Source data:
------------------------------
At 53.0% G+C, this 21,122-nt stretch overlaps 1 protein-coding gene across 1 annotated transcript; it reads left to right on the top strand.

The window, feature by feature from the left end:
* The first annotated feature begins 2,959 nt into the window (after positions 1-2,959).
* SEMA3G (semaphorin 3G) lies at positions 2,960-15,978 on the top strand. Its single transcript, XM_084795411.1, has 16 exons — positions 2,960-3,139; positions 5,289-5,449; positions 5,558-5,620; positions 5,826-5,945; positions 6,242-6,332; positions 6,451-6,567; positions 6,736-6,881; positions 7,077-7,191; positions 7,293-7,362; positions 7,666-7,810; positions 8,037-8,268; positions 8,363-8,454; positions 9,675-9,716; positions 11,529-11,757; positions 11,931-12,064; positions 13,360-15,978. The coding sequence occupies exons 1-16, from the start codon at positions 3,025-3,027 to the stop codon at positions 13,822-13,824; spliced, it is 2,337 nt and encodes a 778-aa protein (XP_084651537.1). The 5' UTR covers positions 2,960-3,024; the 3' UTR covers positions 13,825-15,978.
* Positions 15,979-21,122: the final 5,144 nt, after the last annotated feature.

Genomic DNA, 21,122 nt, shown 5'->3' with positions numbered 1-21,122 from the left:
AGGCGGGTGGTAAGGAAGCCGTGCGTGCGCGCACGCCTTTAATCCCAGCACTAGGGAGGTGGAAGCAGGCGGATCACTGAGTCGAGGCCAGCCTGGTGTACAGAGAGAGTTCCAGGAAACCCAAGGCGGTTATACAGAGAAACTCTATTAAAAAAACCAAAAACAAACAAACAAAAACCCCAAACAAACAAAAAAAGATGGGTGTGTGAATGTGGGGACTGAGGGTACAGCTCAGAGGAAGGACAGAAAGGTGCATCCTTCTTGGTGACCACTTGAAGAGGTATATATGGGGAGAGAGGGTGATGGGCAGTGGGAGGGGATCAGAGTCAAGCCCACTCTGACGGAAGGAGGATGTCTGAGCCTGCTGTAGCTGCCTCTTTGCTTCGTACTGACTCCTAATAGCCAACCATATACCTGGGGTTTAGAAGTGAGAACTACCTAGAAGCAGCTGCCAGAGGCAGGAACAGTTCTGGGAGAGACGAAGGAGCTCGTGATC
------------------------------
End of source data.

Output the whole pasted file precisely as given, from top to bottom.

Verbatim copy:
At 53.0% G+C, this 21,122-nt stretch overlaps 1 protein-coding gene across 1 annotated transcript; it reads left to right on the top strand.

The window, feature by feature from the left end:
* The first annotated feature begins 2,959 nt into the window (after positions 1-2,959).
* SEMA3G (semaphorin 3G) lies at positions 2,960-15,978 on the top strand. Its single transcript, XM_084795411.1, has 16 exons — positions 2,960-3,139; positions 5,289-5,449; positions 5,558-5,620; positions 5,826-5,945; positions 6,242-6,332; positions 6,451-6,567; positions 6,736-6,881; positions 7,077-7,191; positions 7,293-7,362; positions 7,666-7,810; positions 8,037-8,268; positions 8,363-8,454; positions 9,675-9,716; positions 11,529-11,757; positions 11,931-12,064; positions 13,360-15,978. The coding sequence occupies exons 1-16, from the start codon at positions 3,025-3,027 to the stop codon at positions 13,822-13,824; spliced, it is 2,337 nt and encodes a 778-aa protein (XP_084651537.1). The 5' UTR covers positions 2,960-3,024; the 3' UTR covers positions 13,825-15,978.
* Positions 15,979-21,122: the final 5,144 nt, after the last annotated feature.

Genomic DNA, 21,122 nt, shown 5'->3' with positions numbered 1-21,122 from the left:
AGGCGGGTGGTAAGGAAGCCGTGCGTGCGCGCACGCCTTTAATCCCAGCACTAGGGAGGTGGAAGCAGGCGGATCACTGAGTCGAGGCCAGCCTGGTGTACAGAGAGAGTTCCAGGAAACCCAAGGCGGTTATACAGAGAAACTCTATTAAAAAAACCAAAAACAAACAAACAAAAACCCCAAACAAACAAAAAAAGATGGGTGTGTGAATGTGGGGACTGAGGGTACAGCTCAGAGGAAGGACAGAAAGGTGCATCCTTCTTGGTGACCACTTGAAGAGGTATATATGGGGAGAGAGGGTGATGGGCAGTGGGAGGGGATCAGAGTCAAGCCCACTCTGACGGAAGGAGGATGTCTGAGCCTGCTGTAGCTGCCTCTTTGCTTCGTACTGACTCCTAATAGCCAACCATATACCTGGGGTTTAGAAGTGAGAACTACCTAGAAGCAGCTGCCAGAGGCAGGAACAGTTCTGGGAGAGACGAAGGAGCTCGTGATC